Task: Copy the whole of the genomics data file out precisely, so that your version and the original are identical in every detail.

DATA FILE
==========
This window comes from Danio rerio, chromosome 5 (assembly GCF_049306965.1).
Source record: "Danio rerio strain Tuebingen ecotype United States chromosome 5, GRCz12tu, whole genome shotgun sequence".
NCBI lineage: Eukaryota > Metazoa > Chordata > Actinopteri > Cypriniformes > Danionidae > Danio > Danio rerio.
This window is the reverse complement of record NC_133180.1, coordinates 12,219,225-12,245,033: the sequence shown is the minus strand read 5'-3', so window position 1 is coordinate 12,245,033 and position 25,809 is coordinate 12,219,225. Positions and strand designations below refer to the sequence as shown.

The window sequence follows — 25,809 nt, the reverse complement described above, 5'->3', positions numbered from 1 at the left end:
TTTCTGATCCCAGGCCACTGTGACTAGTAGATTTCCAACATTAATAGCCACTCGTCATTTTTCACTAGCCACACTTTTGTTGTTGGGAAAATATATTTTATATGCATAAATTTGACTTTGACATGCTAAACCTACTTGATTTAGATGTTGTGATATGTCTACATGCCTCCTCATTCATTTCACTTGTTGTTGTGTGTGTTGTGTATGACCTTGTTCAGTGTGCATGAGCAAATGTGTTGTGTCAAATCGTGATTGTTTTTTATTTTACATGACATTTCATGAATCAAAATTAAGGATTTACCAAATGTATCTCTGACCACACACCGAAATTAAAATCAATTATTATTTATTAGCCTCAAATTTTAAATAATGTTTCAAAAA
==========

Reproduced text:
This window comes from Danio rerio, chromosome 5 (assembly GCF_049306965.1).
Source record: "Danio rerio strain Tuebingen ecotype United States chromosome 5, GRCz12tu, whole genome shotgun sequence".
NCBI lineage: Eukaryota > Metazoa > Chordata > Actinopteri > Cypriniformes > Danionidae > Danio > Danio rerio.
This window is the reverse complement of record NC_133180.1, coordinates 12,219,225-12,245,033: the sequence shown is the minus strand read 5'-3', so window position 1 is coordinate 12,245,033 and position 25,809 is coordinate 12,219,225. Positions and strand designations below refer to the sequence as shown.

The window sequence follows — 25,809 nt, the reverse complement described above, 5'->3', positions numbered from 1 at the left end:
TTTCTGATCCCAGGCCACTGTGACTAGTAGATTTCCAACATTAATAGCCACTCGTCATTTTTCACTAGCCACACTTTTGTTGTTGGGAAAATATATTTTATATGCATAAATTTGACTTTGACATGCTAAACCTACTTGATTTAGATGTTGTGATATGTCTACATGCCTCCTCATTCATTTCACTTGTTGTTGTGTGTGTTGTGTATGACCTTGTTCAGTGTGCATGAGCAAATGTGTTGTGTCAAATCGTGATTGTTTTTTATTTTACATGACATTTCATGAATCAAAATTAAGGATTTACCAAATGTATCTCTGACCACACACCGAAATTAAAATCAATTATTATTTATTAGCCTCAAATTTTAAATAATGTTTCAAAAA